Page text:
Fox News continues to vex its competition. Following the treacherous U.S. Capitol riot and the arrival of the Biden administration, CNN and MSNBC enjoyed promising ratings that had them ahead of Fox News. But that particular media honeymoon is over, and Fox is back at No. 1, according to Nielsen, with 2.4 million prime-time viewers. MSNBC is in close pursuit with 2.2 million viewers and CNN at third with an audience of 1.8 million.
It is a touchy and volatile marketplace that Fox News navigates with care and precision. The liberal media, however, appear to be jittery about the network.
“National Public Radio has a serious, red-hot loathing of Fox News. The latest demonstration was the February 5 episode of the very tilted weekly show On The Media, produced by WNYC-FM in New York and airing on more than 400 public radio stations across America. The episode was boldly titled ‘Slaying the Fox Monster,’” reports Tim Graham, director of analysis for the Media Research Center, a conservative press watchdog.
The episode in question included a segment titled “Deplatforming Fox News” and was hosted by analyst Bob Garfield who noted that The New York Times, The Washington Post, CNN and other news organizations “have all entertained musings about Fox — one way or another — being shunned from polite society,” he told his audience and his guests.
“What if Fox News were to be neutralized or at least radically ostracized?” Mr. Garfield asked.
“We’re discussing how the marketplace might force Fox News Channel into responsible behavior or even into financial catastrophe,” he later added.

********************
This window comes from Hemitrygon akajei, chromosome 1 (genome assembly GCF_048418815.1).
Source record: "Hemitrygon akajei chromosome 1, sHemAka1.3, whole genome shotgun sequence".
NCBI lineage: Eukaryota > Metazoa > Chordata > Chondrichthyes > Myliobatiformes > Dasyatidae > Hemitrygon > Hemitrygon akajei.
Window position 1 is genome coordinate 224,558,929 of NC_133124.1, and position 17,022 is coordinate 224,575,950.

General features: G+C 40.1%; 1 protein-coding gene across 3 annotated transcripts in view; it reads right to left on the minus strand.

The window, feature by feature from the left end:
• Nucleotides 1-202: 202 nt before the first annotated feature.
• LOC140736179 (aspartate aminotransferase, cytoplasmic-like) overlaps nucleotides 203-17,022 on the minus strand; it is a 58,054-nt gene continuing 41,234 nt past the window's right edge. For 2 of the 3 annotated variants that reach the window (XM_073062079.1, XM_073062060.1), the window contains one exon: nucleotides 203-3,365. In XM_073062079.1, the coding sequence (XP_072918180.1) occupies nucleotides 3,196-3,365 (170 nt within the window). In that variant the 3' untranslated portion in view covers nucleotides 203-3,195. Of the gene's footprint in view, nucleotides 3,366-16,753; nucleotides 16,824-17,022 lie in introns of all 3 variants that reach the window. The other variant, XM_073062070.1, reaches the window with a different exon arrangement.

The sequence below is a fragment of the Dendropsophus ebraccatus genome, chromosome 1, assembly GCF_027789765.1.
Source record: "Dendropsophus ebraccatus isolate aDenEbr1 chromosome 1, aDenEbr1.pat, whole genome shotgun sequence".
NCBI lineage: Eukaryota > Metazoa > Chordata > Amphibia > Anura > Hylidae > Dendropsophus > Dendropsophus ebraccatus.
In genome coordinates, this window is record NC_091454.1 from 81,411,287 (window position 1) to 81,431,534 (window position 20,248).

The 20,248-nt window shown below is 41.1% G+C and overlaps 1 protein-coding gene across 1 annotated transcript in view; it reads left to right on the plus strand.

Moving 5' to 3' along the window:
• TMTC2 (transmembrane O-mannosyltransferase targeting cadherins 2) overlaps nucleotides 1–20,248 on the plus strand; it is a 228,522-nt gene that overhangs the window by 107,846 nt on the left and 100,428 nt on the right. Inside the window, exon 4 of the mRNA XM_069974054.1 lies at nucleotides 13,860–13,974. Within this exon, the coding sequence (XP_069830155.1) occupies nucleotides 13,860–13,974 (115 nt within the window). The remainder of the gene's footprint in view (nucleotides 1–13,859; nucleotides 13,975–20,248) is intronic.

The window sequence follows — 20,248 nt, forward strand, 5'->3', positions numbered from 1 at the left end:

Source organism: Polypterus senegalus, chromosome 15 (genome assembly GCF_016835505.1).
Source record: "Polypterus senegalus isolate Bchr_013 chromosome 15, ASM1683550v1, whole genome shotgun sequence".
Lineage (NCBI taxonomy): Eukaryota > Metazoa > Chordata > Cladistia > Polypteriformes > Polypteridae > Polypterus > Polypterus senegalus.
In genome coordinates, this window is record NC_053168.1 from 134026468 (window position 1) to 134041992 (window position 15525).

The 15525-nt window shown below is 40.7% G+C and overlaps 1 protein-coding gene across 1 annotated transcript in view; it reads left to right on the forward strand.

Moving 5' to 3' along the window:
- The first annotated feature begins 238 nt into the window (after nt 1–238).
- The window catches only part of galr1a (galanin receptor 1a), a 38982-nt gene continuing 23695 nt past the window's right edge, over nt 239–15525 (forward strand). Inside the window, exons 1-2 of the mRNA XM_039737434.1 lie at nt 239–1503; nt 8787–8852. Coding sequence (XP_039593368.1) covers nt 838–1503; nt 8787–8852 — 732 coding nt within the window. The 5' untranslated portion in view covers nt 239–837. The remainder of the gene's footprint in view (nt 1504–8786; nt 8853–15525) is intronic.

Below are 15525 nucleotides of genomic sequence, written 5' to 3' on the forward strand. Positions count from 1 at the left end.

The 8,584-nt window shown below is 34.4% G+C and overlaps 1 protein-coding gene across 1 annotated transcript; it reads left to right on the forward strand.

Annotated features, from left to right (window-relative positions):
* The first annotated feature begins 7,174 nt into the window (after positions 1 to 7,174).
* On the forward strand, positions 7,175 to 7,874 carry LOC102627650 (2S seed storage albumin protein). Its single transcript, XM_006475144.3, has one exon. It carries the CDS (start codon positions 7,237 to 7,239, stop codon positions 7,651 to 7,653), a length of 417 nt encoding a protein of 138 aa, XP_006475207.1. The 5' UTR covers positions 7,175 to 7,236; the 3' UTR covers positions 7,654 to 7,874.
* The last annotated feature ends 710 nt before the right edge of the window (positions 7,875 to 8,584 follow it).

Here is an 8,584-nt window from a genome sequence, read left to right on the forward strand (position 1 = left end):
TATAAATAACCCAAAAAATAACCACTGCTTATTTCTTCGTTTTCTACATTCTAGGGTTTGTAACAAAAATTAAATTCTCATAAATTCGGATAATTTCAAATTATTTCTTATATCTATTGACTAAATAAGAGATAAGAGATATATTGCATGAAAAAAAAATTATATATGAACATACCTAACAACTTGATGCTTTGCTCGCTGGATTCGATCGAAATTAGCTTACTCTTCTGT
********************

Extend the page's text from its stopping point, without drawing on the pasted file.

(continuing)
Mr. Graham is concerned that taxpayer dollars help support National Public Radio and its many shows. He also ponders — in theory anyway — what would happen if future programming surfaced with the title “How to Slay the Public Broadcasting Monster.”
Yes, well. Curious? Listen to the show yourself here: Wnycstudios.org/podcasts.
THEY CAN’T LET TRUMP GO
Multiple analysts have already wondered what the heck the media would do without former President Donald Trump standing by as a convenient target. The answer is that many news organizations just can’t kick the habit of kicking Mr. Trump, even after an acquittal in his second impeachment trial. A few telling headlines from the past 24 hours:
“This is Trump’s heaping list of legal problem post-impeachment” (CNN); “Trump escapes conviction but even his allies say he’s damaged” (Politico); “Trump’s impeachment legacy: Violent extremism” (The New York Times); “How the Senate could still prevent Trump from running again with a simple majority” (MSNBC).
PRESIDENTS DAY VIEWING
Some appropriate programming of note: “The New Air Force One: Flying Fortress” debuts on the National Geographic Channel on Monday at 10 p.m. Eastern, chronicling the arrival of, well, the updated version of the presidential ride.
“A new, state-of-the-art 747 jumbo jet has been transformed into the flying White House” the news organization advises, describing the documentary’s intimate access to the spiffed up, technology-heavy 747 now transformed into a “top-secret, highly secured command center,” complete with “dramatic military makeover.”